Es­tate of the art

Fi­nally, a roomier car with panache as the Porsche Panam­era goes large in new ‘shoot­ing brake’ form

Esquire (UK) - - Style - by Will Hersey

Why is it that good-look­ing es­tate cars are so hard to find? The ob­vi­ous an­swer is that tra­di­tion­ally they seem to have been de­signed on the ba­sic prin­ci­ple that bolt­ing on a blocky chunk of me­tal to a sa­loon car will do the job, re­sult­ing in an aes­thetic style not dis­sim­i­lar to the gov­ern­ment build­ings of post-war Bul­garia.

The other rea­son, of course, is what such cars have come to rep­re­sent ie, com­pro­mise, prac­ti­cal­ity, the end of youth, death and trips to the dump. In de­scend­ing or­der. Com­bine the two and you have one ma­jor im­age prob­lem. Just to rub it in, now the

SUV has come on to its patch, rubbed its face in the mud and nicked its lunch money.

Yes, at­tempts have been made in re­cent years to sex up the es­tate car dossier. The Audi RS 6 added mus­cle but, for all its power and ag­gres­sion and those know­ing nods it might elicit from mid­dle-aged men, to the rest of hu­man­ity it still looked, well, like another fam­ily es­tate.

But does it have to be this way? Ev­i­dence that es­tate cars can in­deed be beau­ti­ful ex­ists in the strange lit­tle sub-genre known as the “shoot­ing brake” — which, un­sur­pris­ingly, orig­i­nated as a car for shoot­ing par­ties — with two side doors like a coupé but a rear es­tate boot for easy ac­cess to dogs, guns, dead birds, tar­tan rugs and choco­late di­ges­tives.

Niche? Cer­tainly. Which is why its (rel­a­tive) hey­day was pre-WWII and its best ex­am­ples are be­spoke nov­elty builds like the stun­ning Fer­rari 365 GTB 4 by Pan­ther West­winds (see right). As ridicu­lous as these cars might ap­pear on the face of it, their de­sign chutz­pah at least dis­putes the idea that es­tate cars have to be bor­ing. Back in the real world, the term shoot­ing brake has now been loos­ened to mean pretty much any at­tempt to de­sign a sporty, curvy and, yes, good-look­ing es­tate car.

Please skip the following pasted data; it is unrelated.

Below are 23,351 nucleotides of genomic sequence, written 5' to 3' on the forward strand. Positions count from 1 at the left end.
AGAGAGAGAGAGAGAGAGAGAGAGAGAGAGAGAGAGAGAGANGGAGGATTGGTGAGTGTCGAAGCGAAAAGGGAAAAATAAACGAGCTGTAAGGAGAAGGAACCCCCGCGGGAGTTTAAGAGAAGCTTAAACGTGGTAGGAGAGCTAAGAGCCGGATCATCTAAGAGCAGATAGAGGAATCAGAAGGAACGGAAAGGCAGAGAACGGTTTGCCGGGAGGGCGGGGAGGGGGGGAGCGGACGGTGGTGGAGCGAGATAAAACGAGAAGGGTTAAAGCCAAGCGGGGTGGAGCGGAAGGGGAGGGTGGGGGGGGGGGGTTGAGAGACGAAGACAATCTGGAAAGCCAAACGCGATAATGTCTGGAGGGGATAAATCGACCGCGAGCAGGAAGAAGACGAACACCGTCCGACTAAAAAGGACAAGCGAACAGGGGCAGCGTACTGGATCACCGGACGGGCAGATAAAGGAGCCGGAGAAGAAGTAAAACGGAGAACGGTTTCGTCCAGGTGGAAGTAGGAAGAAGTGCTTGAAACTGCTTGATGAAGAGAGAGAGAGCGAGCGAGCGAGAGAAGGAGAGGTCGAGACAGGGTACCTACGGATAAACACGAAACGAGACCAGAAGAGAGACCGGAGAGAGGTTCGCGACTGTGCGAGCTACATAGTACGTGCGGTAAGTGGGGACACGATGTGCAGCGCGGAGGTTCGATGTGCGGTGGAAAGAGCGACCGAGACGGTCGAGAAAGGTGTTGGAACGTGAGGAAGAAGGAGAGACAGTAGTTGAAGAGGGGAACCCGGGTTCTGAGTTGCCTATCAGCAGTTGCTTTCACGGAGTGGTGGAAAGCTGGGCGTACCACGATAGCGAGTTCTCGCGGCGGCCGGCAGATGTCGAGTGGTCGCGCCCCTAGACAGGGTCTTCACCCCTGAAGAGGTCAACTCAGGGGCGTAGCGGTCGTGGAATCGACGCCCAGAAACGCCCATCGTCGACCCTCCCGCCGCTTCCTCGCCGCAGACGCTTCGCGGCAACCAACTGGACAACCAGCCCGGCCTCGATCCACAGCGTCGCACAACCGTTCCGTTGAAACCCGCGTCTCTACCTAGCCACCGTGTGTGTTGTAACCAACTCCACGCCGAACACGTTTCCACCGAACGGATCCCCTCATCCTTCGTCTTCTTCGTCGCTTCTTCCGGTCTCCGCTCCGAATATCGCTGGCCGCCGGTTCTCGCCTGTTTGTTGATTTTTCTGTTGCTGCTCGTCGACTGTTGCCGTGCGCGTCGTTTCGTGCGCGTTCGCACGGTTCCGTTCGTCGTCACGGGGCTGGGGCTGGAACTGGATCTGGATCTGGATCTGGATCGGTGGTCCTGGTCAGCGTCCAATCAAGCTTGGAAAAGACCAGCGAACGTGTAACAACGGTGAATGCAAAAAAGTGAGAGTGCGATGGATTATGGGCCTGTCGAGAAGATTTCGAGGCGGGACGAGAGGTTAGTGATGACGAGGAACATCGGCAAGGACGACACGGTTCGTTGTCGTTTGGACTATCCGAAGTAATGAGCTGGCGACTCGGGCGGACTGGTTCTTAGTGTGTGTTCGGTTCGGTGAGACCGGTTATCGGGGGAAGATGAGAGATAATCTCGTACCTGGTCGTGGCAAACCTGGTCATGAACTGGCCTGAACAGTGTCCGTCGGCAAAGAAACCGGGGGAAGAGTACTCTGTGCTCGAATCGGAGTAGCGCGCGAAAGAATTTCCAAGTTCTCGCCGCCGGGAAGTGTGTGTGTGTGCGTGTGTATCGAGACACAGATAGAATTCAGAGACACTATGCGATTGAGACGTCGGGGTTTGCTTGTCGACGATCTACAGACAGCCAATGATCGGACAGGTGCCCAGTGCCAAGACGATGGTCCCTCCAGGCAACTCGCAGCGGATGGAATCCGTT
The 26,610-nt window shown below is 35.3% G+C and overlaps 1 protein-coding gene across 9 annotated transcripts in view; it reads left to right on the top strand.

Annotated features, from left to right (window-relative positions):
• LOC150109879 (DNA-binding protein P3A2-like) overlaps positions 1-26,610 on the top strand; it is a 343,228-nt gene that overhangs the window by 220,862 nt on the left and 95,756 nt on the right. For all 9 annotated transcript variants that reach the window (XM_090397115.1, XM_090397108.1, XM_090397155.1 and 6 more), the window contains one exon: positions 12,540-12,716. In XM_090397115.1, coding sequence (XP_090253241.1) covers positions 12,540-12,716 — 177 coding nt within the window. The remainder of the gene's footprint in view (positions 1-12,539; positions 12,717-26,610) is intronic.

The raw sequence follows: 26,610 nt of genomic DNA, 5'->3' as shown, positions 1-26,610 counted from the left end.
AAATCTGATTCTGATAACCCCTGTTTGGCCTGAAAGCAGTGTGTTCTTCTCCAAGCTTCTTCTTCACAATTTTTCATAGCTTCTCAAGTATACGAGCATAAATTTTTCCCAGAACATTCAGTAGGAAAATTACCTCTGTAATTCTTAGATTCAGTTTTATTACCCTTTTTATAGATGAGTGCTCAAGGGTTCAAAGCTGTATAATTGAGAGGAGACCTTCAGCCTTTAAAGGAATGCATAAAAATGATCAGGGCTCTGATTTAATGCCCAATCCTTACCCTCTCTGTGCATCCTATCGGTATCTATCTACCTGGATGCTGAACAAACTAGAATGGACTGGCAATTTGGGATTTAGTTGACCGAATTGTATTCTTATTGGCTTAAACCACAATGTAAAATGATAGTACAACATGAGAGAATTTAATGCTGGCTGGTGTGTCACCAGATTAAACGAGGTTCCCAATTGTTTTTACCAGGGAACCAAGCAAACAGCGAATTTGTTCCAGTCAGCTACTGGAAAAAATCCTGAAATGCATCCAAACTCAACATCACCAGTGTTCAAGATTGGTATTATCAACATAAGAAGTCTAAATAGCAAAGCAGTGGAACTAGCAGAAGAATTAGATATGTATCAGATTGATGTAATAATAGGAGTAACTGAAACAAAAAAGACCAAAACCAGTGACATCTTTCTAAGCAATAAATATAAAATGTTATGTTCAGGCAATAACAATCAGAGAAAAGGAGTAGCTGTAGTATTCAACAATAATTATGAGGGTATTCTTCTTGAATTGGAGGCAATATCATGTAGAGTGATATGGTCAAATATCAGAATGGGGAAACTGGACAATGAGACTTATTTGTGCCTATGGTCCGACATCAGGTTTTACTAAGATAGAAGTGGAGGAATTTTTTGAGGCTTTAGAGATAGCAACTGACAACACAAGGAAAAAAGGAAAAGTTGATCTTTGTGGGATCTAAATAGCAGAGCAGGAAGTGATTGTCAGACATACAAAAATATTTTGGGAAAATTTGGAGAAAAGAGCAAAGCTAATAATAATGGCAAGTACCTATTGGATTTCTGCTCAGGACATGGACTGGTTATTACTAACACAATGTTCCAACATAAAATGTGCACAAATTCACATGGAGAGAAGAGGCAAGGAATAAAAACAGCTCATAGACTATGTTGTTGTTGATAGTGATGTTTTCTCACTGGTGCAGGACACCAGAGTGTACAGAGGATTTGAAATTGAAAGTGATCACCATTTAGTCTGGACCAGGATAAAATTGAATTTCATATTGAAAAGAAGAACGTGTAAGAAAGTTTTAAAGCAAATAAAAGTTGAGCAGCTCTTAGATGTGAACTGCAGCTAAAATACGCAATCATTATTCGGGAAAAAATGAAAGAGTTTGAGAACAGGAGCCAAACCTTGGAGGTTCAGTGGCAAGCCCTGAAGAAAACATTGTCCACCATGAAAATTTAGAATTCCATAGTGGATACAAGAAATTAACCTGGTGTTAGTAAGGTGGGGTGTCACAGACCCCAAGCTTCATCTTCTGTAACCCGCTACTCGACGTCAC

This year, the ba­nana-shaped Mercedes-Benz CLS Shoot­ing Brake has gamely con­fronted the prob­lem rear-on with its ex­ag­ger­ated sweep­ing roof, while the new Jaguar XF SportBrake also at­tempts to clev­erly dis­guise it­self as a coupé with a ta­pered roofline.

This au­tumn, the stakes are raised again with the in­tro­duc­tion of the Panam­era Sport Turismo, Porsche’s first ever at­tempt at an es­tate car.

Due to an ad­di­tional cen­tral seat, higher roofline and marginally im­proved lug­gage space over the con­ven­tional Panam­era, it has hints of the retro style of the long and lean Re­liant Scim­i­tar es­tate from the Sev­en­ties (see right). Just to be clear, that’s def­i­nitely a com­pli­ment.

The Panam­era sa­loon ver­sion is a car that was orig­i­nally crit­i­cised for its odd back­side but now, in shoot­ing brake guise, it has never looked bet­ter. It has some­how achieved the es­tate car gold stan­dard — it looks as if it was born to be this way and not just a de­signer’s re­luc­tant at­tempt at con­vert­ing a sa­loon.

There’s even a spoiler, the first for an es­tate, ac­cord­ing to Porsche. It may only de­ploy at 106mph but I’ll re­peat — this is an es­tate car with a spoiler. And that can only be a great thing for the es­tate car’s fu­ture PR strat­egy.

As with the ex­ist­ing sa­loon ver­sion, be­ing in the Sport Turismo is a pretty serene ex­pe­ri­ence. The in­te­rior is right up there with the best cab­ins around and there’s no com­pro­mise on how it drives — this car is as good at cruis­ing qui­etly and com­fort­ably as it is at cor­ner­ing like a sports sa­loon when driven on the limit. The 542bhp Panam­era Turbo Sport Turismo is the range-top­per and ob­vi­ously grabs the head­line stats, in­clud­ing an as­ton­ish­ing 0–100mph in

8.2 sec­onds. Handy when the dump’s about to close.

The 330bhp Panam­era 4 Sport Turismo, E-Hy­brid, Panam­era 4S and Panam­era 4S Diesel make up the full line-up.

OK, so it’s not go­ing to be quite “es­tatey” enough for a house move, ca­noe­ing hol­i­day or bring­ing a new wash­ing ma­chine home from Cur­rys, but at the very least this car de­liv­ers hope, real hope, for those of us who want an es­tate car with­out feel­ing like we’ve al­ready turned into our dads.

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